And then there's Gad as the open-to-anything, optimistic walking pile of snow that goes by Olaf, ready to help bring back the warm weather, blissfully unaware that should they succeed, his fall-apart body will wind up as a puddle with twigs, a carrot and a few rocks floating in it. At least the loveable lunkhead is impervious to pain, even taking an icicle through the torso in stride — "Oh, look at that. I've been impaled. Hee-hee."
You may find Olaf, as well as Kristoff's adoptive family, either cute or cloying, but the studio that's given us a hyperactive genie, a flatulent warthog and a gaggle of wise-cracking gargoyles in the past has always toed the line when it comes to supporting characters.
After years of eschewing classic fairy tales, Disney came back in style with "The Princess and the Frog"“The Princess and the Frog” and and "Tangled,"“Tangled,” and that blend of modern sensibilities mixed with traditional elements is utilized just as well in this loose adaptation of Hans Christian Andersen’s “The Snow Queen,” adding the twist of making the title character and the heroine related, something relatively new considering how many Disney protagonists are only children. and that blend of modern sensibilities mixed with traditional elements is utilized just as well in this loose adaptation of Hans Christian Andersen's "The Snow Queen," adding the twist of making the title character and the heroine related, something relatively new considering how many Disney protagonists are only children.
"The Princess and the Frog" and "Tangled," and that blend of modern sensibilities mixed with traditional elements is utilized just as well in this loose adaptation of Hans Christian Andersen's "The Snow Queen," adding the twist of making the title character and the heroine related, something relatively new considering how many Disney protagonists are only children.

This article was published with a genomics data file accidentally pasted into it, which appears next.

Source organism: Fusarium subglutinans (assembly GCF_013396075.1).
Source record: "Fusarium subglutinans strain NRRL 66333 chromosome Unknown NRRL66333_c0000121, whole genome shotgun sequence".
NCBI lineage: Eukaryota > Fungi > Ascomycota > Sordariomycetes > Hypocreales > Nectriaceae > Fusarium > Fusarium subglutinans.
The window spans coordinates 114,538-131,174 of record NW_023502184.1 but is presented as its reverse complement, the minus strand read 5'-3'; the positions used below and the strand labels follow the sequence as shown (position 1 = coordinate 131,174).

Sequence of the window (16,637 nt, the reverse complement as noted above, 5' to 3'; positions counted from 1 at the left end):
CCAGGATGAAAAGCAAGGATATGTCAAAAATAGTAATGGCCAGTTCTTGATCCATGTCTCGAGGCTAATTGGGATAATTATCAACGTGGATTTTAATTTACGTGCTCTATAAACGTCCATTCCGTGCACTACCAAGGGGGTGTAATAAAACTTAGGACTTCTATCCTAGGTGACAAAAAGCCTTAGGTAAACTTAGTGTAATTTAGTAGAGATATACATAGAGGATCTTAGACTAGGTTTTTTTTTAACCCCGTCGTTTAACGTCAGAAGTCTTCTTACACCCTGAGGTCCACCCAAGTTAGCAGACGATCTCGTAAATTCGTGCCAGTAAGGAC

The story relies more on age-old aphorisms than it should as Disney tries to keep its new era going, but the look and feel of the visuals demonstrate there are still new worlds to conquer, with the animation of Arendelle and Elsa's ice palace sanctuary as dazzling as you'd expect, creating a lovely cartoon representation of Scandinavia, its chilling winds, fjords and all. The list of songs by husband-wife team Robert Lopez and Kristen Anderson-Lopez also comes close to reaching the greatness achieved in Disney's pinnacle years with "The Little Mermaid" and "Beauty and the Beast."
The best of the bunch is by far Elsa's "Let It Go," as she finally busts loose and allows her abilities to come out freely. The sappy "Love Is an Open Door," the sweetly sad "Do You Want to Build a Snowman?" and the hopeful "For the First Time in Forever” also are thoroughly pleasant to the ear.
At least, those of us who have ears. Sorry, Olaf.
Maybe the best part of the fun and frost of "Frozen" is that we're seeing increasingly better role models for young women, doubly so here. With a pair of female leads who are much more complex than some of the princesses of the past, Disney's newest animated feature — certain to be considered the top cartoon of the year — shows the company can take criticism and turn its image around easily.
Take that, Snow White!